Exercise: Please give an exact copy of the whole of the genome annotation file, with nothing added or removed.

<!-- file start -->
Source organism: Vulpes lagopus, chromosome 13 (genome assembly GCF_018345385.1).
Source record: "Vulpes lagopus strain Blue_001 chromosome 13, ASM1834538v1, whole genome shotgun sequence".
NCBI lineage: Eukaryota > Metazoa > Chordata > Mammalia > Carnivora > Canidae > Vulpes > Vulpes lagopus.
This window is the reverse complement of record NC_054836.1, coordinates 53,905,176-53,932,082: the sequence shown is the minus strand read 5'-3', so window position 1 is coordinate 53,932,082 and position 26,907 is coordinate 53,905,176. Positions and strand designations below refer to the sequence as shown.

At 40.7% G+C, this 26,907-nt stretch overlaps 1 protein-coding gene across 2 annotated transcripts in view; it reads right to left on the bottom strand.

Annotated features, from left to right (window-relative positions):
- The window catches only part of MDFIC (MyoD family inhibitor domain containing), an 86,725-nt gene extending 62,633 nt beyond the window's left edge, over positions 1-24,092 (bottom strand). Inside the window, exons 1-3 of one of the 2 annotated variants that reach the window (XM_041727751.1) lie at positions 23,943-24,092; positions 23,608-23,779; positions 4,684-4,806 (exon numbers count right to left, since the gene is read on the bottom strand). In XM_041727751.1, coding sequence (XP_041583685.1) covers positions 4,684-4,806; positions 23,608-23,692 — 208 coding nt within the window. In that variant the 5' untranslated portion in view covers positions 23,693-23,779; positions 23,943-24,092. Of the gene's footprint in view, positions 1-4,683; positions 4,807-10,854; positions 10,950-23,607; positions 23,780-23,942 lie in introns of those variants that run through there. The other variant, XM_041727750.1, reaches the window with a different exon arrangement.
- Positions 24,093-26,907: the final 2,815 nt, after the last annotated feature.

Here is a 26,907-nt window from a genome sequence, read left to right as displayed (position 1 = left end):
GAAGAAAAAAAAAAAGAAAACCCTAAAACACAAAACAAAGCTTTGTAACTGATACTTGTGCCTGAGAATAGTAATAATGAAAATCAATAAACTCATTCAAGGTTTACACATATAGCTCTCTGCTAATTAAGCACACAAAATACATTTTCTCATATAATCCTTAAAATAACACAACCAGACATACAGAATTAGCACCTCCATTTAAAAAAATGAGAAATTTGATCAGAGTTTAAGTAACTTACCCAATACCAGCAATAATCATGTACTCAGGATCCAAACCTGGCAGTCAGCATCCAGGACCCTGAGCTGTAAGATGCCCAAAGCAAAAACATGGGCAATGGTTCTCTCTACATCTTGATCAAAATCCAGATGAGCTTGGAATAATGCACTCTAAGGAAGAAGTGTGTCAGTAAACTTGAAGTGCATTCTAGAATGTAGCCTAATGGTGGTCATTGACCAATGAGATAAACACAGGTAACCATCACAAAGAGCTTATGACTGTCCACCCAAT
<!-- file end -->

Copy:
Source organism: Vulpes lagopus, chromosome 13 (genome assembly GCF_018345385.1).
Source record: "Vulpes lagopus strain Blue_001 chromosome 13, ASM1834538v1, whole genome shotgun sequence".
NCBI lineage: Eukaryota > Metazoa > Chordata > Mammalia > Carnivora > Canidae > Vulpes > Vulpes lagopus.
This window is the reverse complement of record NC_054836.1, coordinates 53,905,176-53,932,082: the sequence shown is the minus strand read 5'-3', so window position 1 is coordinate 53,932,082 and position 26,907 is coordinate 53,905,176. Positions and strand designations below refer to the sequence as shown.

At 40.7% G+C, this 26,907-nt stretch overlaps 1 protein-coding gene across 2 annotated transcripts in view; it reads right to left on the bottom strand.

Annotated features, from left to right (window-relative positions):
- The window catches only part of MDFIC (MyoD family inhibitor domain containing), an 86,725-nt gene extending 62,633 nt beyond the window's left edge, over positions 1-24,092 (bottom strand). Inside the window, exons 1-3 of one of the 2 annotated variants that reach the window (XM_041727751.1) lie at positions 23,943-24,092; positions 23,608-23,779; positions 4,684-4,806 (exon numbers count right to left, since the gene is read on the bottom strand). In XM_041727751.1, coding sequence (XP_041583685.1) covers positions 4,684-4,806; positions 23,608-23,692 — 208 coding nt within the window. In that variant the 5' untranslated portion in view covers positions 23,693-23,779; positions 23,943-24,092. Of the gene's footprint in view, positions 1-4,683; positions 4,807-10,854; positions 10,950-23,607; positions 23,780-23,942 lie in introns of those variants that run through there. The other variant, XM_041727750.1, reaches the window with a different exon arrangement.
- Positions 24,093-26,907: the final 2,815 nt, after the last annotated feature.

Here is a 26,907-nt window from a genome sequence, read left to right as displayed (position 1 = left end):
GAAGAAAAAAAAAAAGAAAACCCTAAAACACAAAACAAAGCTTTGTAACTGATACTTGTGCCTGAGAATAGTAATAATGAAAATCAATAAACTCATTCAAGGTTTACACATATAGCTCTCTGCTAATTAAGCACACAAAATACATTTTCTCATATAATCCTTAAAATAACACAACCAGACATACAGAATTAGCACCTCCATTTAAAAAAATGAGAAATTTGATCAGAGTTTAAGTAACTTACCCAATACCAGCAATAATCATGTACTCAGGATCCAAACCTGGCAGTCAGCATCCAGGACCCTGAGCTGTAAGATGCCCAAAGCAAAAACATGGGCAATGGTTCTCTCTACATCTTGATCAAAATCCAGATGAGCTTGGAATAATGCACTCTAAGGAAGAAGTGTGTCAGTAAACTTGAAGTGCATTCTAGAATGTAGCCTAATGGTGGTCATTGACCAATGAGATAAACACAGGTAACCATCACAAAGAGCTTATGACTGTCCACCCAAT